About Slot Machines
Slot machine play is one of the most popular forms of gambling in the world and also potentially one of the most harmful. There are approximately 22,000 slot machines in Ontario presently and Ontario Lottery and Gaming has announced expansion plans that could increase that number significantly.
While much of the focus around gambling problems is aimed at the individual gambler, it is also important to look at ways that the games themselves contribute to gambling problems. High speed of play and features that promote false beliefs comprise some of the more problematic elements associated with slot machines. Slot machine players may find it helpful to be aware of those features that may make slot machine play more risky.
- Odds of Winning
- Speed of Play
- Weighted Reels
- Unbalanced Reels
- False Wins
- Near Misses
- Stop Button
- Credits vs. Currency
- Small Wins
- Encouraging Maximum Wager
Problematic Features of Slot Machines
1. Odds of Winning
The odds of winning on slot machines are usually not very good. Casinos make money because they hold on to a percentage of the money wagered by players. The percentage of the money that is not held is eventually paid out to the players over the long term. Slot machine payout rates are based upon hundreds of thousands or even millions of spins, so they don’t reflect what will happen on a particular day at the casino.
Slot machines are profitable because they are programmed to pay out only a percentage of the money that is wagered. As well, the machines are designed and tested to make sure they don’t lose money over time. Slot machines in Ontario are set to pay back at 85 per cent or higher, so the casino can hold onto as much as 15 per cent of the money wagered on a slot machine. Not all machines are set at this rate, however, and different versions of the same game may have payback percentages ranging from 85 per cent to 98 per cent. But because these different versions look the same, players have no way of knowing the payout percentage of any individual machine they are playing. So while it is possible to calculate the odds of winning and losing with other forms of gambling, only slot machines withhold the information needed to figure out those odds.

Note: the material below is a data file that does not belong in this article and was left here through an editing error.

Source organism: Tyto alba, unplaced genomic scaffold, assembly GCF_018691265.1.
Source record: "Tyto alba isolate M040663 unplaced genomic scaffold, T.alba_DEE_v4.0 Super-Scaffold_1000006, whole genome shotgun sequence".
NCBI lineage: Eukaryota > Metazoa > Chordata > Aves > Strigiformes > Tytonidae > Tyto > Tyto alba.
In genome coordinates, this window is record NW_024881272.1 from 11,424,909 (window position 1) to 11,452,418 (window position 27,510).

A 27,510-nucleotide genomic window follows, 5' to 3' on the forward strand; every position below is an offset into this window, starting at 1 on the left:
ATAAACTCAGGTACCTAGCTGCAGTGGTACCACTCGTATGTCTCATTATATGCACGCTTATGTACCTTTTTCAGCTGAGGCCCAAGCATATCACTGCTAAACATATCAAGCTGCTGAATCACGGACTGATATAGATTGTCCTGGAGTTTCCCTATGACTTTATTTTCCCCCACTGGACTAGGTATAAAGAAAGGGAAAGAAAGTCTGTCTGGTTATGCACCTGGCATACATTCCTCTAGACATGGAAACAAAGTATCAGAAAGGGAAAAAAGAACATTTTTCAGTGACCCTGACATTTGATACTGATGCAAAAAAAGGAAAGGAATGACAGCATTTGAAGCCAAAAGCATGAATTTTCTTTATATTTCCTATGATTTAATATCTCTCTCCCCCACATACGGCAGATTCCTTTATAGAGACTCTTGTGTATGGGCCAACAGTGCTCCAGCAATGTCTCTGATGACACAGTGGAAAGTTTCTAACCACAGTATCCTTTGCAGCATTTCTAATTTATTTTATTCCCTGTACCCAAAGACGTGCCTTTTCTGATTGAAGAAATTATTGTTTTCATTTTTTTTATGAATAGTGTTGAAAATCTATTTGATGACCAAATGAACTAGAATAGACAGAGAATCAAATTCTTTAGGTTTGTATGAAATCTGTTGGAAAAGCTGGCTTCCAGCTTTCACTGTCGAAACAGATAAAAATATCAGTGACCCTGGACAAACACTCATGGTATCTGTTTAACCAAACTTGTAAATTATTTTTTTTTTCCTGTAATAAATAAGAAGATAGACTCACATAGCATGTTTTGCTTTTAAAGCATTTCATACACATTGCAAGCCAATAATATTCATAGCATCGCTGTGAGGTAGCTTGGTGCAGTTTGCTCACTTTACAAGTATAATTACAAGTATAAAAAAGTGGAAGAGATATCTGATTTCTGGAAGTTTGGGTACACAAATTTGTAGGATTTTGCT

2. Speed of Play
Slot machines are usually played at a much faster rate than other games, so players can lose money much more quickly. Slot play offers a continuous form of gambling, with players able to complete as many as 600 to 1,200 spins per hour.
3. Weighted Reels
Most players don’t realize that the reels on slot machines are weighted so that low-paying symbols come up much more often than jackpot symbols. A casino cannot use a weighted dice or a stacked deck of cards, but weighted reels are common in slot machines, and most players are not aware of this. To learn more, click on the video below:
4. Unbalanced Reels
Unbalanced reels are created when one reel contains fewer jackpot symbols than the other reels. This makes it more likely that players will see two jackpot symbols but less likely they will see three. This creates a type of near miss.
When players watch the reels spinning, it looks as if all symbols have an equal chance of coming up, but this is not the case. Players would have no way of knowing that one of the reels is lacking in jackpot symbols and could believe they have a better chance of winning than they really do.
5. False Wins